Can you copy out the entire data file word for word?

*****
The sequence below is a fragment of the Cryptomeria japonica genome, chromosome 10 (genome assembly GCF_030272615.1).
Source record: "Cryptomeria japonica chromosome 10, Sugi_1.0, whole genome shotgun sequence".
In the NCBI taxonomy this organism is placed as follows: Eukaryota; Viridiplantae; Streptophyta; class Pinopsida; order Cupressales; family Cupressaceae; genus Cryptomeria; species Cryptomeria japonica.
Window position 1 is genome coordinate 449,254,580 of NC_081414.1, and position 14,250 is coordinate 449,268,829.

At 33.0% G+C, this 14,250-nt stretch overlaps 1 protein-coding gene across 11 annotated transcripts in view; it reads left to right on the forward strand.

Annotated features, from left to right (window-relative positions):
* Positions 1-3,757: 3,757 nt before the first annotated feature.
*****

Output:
The sequence below is a fragment of the Cryptomeria japonica genome, chromosome 10 (genome assembly GCF_030272615.1).
Source record: "Cryptomeria japonica chromosome 10, Sugi_1.0, whole genome shotgun sequence".
In the NCBI taxonomy this organism is placed as follows: Eukaryota; Viridiplantae; Streptophyta; class Pinopsida; order Cupressales; family Cupressaceae; genus Cryptomeria; species Cryptomeria japonica.
Window position 1 is genome coordinate 449,254,580 of NC_081414.1, and position 14,250 is coordinate 449,268,829.

At 33.0% G+C, this 14,250-nt stretch overlaps 1 protein-coding gene across 11 annotated transcripts in view; it reads left to right on the forward strand.

Annotated features, from left to right (window-relative positions):
* Positions 1-3,757: 3,757 nt before the first annotated feature.